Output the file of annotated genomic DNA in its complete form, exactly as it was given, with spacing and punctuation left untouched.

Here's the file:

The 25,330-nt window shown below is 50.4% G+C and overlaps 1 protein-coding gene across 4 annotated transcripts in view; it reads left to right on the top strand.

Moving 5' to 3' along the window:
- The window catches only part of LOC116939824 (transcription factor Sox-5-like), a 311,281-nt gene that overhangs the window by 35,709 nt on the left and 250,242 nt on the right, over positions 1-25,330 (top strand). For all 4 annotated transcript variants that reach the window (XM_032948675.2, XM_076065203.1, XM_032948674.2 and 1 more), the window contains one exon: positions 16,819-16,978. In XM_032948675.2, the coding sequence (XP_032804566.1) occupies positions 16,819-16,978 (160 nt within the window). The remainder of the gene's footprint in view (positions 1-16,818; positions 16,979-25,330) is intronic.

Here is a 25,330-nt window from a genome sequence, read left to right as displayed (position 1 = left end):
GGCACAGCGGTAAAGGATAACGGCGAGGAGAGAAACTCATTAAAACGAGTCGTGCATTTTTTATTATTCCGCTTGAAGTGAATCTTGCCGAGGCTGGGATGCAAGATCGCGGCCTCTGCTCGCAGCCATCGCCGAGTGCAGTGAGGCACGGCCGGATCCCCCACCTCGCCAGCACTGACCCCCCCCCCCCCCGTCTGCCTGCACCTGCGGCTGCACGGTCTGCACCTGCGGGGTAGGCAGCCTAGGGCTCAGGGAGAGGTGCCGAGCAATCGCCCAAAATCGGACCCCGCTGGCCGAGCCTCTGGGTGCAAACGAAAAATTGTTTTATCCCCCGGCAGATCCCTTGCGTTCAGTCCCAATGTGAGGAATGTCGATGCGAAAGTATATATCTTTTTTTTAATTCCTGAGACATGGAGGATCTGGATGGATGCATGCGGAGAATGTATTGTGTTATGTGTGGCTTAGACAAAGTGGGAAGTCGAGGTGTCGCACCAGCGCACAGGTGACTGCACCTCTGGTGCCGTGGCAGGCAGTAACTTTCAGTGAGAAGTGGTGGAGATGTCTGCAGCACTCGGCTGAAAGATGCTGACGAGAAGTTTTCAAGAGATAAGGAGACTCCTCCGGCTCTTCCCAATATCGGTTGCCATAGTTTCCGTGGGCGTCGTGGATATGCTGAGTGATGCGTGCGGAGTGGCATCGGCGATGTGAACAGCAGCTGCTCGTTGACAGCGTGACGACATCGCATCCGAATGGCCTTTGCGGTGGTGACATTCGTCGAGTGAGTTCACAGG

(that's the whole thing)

The 25,330-nt window shown below is 50.4% G+C and overlaps 1 protein-coding gene across 4 annotated transcripts in view; it reads left to right on the top strand.

Moving 5' to 3' along the window:
- The window catches only part of LOC116939824 (transcription factor Sox-5-like), a 311,281-nt gene that overhangs the window by 35,709 nt on the left and 250,242 nt on the right, over positions 1-25,330 (top strand). For all 4 annotated transcript variants that reach the window (XM_032948675.2, XM_076065203.1, XM_032948674.2 and 1 more), the window contains one exon: positions 16,819-16,978. In XM_032948675.2, the coding sequence (XP_032804566.1) occupies positions 16,819-16,978 (160 nt within the window). The remainder of the gene's footprint in view (positions 1-16,818; positions 16,979-25,330) is intronic.

Here is a 25,330-nt window from a genome sequence, read left to right as displayed (position 1 = left end):
GGCACAGCGGTAAAGGATAACGGCGAGGAGAGAAACTCATTAAAACGAGTCGTGCATTTTTTATTATTCCGCTTGAAGTGAATCTTGCCGAGGCTGGGATGCAAGATCGCGGCCTCTGCTCGCAGCCATCGCCGAGTGCAGTGAGGCACGGCCGGATCCCCCACCTCGCCAGCACTGACCCCCCCCCCCCCCGTCTGCCTGCACCTGCGGCTGCACGGTCTGCACCTGCGGGGTAGGCAGCCTAGGGCTCAGGGAGAGGTGCCGAGCAATCGCCCAAAATCGGACCCCGCTGGCCGAGCCTCTGGGTGCAAACGAAAAATTGTTTTATCCCCCGGCAGATCCCTTGCGTTCAGTCCCAATGTGAGGAATGTCGATGCGAAAGTATATATCTTTTTTTTAATTCCTGAGACATGGAGGATCTGGATGGATGCATGCGGAGAATGTATTGTGTTATGTGTGGCTTAGACAAAGTGGGAAGTCGAGGTGTCGCACCAGCGCACAGGTGACTGCACCTCTGGTGCCGTGGCAGGCAGTAACTTTCAGTGAGAAGTGGTGGAGATGTCTGCAGCACTCGGCTGAAAGATGCTGACGAGAAGTTTTCAAGAGATAAGGAGACTCCTCCGGCTCTTCCCAATATCGGTTGCCATAGTTTCCGTGGGCGTCGTGGATATGCTGAGTGATGCGTGCGGAGTGGCATCGGCGATGTGAACAGCAGCTGCTCGTTGACAGCGTGACGACATCGCATCCGAATGGCCTTTGCGGTGGTGACATTCGTCGAGTGAGTTCACAGG